Awesome Feeling 8: Eyeliner ‘Sauvignon Blanc’


Brought to you by The Corner and NZ On Air, Awesome Feeling 8 is an online event running through NZ Music Month 2014, culminating in the release of a free downloadable compilation of 12 New Zealand songs and the words written about them. Every couple of days, we’ll be posting streaming+downloadable tracks from emerging local artists, accompanied by artist and track profiles authored by Corner contributors.


Well known as the digital-pop genius behind Disasteradio, Wellington synth master Luke Rowell has recently been pursuing perhaps more stylish avenues under his Eyeliner nom-de-plume, swiftly assembling an ouvre ( hors derves?) rivalling his more famous recordings. With back-to-back releases of his LARP Of Luxury (2013) and High Fashion Mood Music (2012) albums available for free download via Crystal Magic Records (full disclosure – I also release music via CMR), Rowell opens up an instrumental sound-world of fingertip-ready cultural commodities – delighting in the warm glow of an iPod Touch screen filtered through expertly selected VST soft-synths. Eyeliner is catchy and fun, but also scathingly observant in his perfectly pitched, EZ-listening insta-classics. Already garnering considerable acclaim internationally as a key influential figure in the emergent Vaporwave genre, now is the perfect time to shine the spotlight on Eyeliner. Thanks to Luke Rowell for taking time out for a quick e-chat. Kick back, have a sip on your fave Sav Blanc, listen up and read the interview below.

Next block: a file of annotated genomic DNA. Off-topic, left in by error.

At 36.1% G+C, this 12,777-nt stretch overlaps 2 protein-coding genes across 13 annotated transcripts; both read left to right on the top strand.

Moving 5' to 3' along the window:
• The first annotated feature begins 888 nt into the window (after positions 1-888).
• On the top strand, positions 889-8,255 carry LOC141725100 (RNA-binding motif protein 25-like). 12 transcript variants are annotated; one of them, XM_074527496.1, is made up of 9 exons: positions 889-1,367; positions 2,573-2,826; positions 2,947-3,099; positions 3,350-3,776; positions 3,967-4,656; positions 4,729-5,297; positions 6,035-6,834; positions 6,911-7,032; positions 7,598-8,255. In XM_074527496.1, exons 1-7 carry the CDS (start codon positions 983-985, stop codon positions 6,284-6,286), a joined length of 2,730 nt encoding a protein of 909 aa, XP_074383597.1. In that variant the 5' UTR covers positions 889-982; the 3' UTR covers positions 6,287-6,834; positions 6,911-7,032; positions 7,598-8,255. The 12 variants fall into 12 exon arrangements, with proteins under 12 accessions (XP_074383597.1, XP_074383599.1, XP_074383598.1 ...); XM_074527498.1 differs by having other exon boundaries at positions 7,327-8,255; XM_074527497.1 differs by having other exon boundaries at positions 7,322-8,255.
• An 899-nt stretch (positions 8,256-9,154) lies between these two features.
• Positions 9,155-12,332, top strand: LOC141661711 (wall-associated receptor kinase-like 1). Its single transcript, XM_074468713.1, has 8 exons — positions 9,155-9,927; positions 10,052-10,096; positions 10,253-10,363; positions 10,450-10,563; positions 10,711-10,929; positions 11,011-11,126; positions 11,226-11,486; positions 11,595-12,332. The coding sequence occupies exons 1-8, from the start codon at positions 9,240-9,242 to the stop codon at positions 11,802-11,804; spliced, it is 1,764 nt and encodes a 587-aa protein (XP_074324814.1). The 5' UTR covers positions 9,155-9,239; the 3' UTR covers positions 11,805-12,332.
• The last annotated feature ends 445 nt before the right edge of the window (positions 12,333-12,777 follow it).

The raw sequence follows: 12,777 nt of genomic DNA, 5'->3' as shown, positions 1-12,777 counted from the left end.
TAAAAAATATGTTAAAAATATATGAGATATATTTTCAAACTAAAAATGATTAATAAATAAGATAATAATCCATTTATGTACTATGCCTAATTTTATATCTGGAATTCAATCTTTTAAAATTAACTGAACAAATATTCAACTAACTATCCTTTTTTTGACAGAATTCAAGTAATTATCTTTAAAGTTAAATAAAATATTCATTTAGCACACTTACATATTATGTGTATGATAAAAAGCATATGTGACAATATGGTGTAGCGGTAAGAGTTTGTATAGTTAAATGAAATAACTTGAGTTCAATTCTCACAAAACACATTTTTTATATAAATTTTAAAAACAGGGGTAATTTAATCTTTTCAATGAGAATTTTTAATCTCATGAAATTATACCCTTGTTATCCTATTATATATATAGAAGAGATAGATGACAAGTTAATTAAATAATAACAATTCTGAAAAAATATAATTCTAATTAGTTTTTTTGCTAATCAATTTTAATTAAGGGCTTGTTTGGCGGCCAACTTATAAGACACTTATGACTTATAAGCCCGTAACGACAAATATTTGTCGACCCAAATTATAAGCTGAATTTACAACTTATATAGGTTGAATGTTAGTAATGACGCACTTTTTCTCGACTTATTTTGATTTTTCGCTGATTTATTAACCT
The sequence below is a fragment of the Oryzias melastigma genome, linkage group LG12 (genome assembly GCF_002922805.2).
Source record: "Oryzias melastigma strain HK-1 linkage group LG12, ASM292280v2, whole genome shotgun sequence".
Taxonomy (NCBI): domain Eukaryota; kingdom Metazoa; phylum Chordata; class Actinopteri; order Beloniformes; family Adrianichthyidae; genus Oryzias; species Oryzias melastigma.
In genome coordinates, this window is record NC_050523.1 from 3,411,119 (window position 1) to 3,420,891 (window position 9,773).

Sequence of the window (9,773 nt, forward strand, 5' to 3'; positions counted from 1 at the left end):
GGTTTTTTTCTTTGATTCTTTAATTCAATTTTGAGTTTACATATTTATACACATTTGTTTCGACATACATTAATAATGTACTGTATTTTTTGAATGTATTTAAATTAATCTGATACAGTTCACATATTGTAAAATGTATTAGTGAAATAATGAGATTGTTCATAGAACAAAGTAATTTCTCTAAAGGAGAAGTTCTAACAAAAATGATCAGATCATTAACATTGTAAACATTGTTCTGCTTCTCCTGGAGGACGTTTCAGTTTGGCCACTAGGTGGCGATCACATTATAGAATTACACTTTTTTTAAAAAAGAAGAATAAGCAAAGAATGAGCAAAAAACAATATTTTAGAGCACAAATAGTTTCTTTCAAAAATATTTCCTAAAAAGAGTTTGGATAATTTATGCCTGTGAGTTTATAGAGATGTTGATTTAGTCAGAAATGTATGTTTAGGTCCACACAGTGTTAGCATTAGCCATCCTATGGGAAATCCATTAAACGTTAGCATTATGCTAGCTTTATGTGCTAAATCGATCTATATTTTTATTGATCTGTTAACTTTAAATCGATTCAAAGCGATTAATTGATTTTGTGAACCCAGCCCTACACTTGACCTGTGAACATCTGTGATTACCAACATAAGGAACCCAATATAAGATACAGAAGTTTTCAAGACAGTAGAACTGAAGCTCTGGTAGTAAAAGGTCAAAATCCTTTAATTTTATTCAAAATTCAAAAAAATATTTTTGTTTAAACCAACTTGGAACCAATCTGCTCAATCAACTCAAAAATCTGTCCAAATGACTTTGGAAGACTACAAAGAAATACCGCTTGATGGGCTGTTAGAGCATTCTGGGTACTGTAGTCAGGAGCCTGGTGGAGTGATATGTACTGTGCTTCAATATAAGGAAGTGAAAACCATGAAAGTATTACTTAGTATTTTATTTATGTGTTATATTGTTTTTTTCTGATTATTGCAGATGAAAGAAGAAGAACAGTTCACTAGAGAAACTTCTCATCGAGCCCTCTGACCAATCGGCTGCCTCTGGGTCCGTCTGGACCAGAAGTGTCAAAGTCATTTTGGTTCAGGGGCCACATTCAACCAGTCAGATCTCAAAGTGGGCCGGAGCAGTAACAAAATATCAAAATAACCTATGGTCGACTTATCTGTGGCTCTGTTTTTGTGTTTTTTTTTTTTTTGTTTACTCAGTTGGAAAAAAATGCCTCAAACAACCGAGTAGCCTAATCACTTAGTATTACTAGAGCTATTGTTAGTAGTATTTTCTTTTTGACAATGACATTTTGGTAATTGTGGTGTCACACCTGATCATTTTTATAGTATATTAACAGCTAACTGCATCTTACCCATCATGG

Tell us about Eyeliner.

Eyeliner is an instrumental project I started in late 2012 which uses elements of library /television / advertising music. After a knee injury playing as Disasteradio in 2012 I couldn’t risk injury before surgery so I played as Eyeliner in a seated position onstage. (My knee is tip-top again though!)

Eyeliner is really fun and also has elements of cultural commentary /class critique / observational comedy / ‘satire’, and I think does have a serious side to it in the kind of meaning conveyed. Could you talk a little about the ‘tone’ of Eyeliner, and its relationship with any kind of ‘message’?

I think Eyeliner (and Vaporwave as a whole) simultaneously detourns and celebrates capitalism, and I am really interested in that. I think there is this alternate reality in my head where the global financial crisis didn’t happen and the future ended up like we were shown on TV. I love the interior design of a Starbucks, malls, a prius dashboard, banner adverts, etc, but in a camp sense; one where I’m an outsider looking in. LARP Of Luxury is all about that – a song as as an affluent virtual space. It’s not like I want to participate wholly in these sorts of things, but to more “think of a lie as a truth”

On the same tip – what are your thoughts around the titling of your songs? They seem to draw a line between contemporary consumer lifestyle products and older (more identifiable?) electronic musical signifiers/’tropes of yesteryear’.

With this looming atemporal approach to culture (I’m part of the problem) I’m really interested in things that are newly dated. Has the iPhone dated yet? Is a Roomba quaintly useless now? I’m trying to make an equivocation between “now” and “then” and “the future” .. I’m always imagining what life looks like to time travelers.

I guess I’m trying to pose the questions of “What is old? What is new?” We’re definitely in an age that worships both the old and the new. Clashing those together is a great little cognitive exercise.

What’s your process – you’ve said that it didn’t take very long to write/record LARP Of Luxury?

I tend to treat presets, genre, sounds and musical tropes as kinds of found objects. Approaching musical and cultural conventions as a canvas – going with a standard pop chord progression, with a preset sound, and just playing host to ideas that easily build on each other. I pick my ideas – imagery, musical ideas, a title – and basically chip away at that until the song it’s done.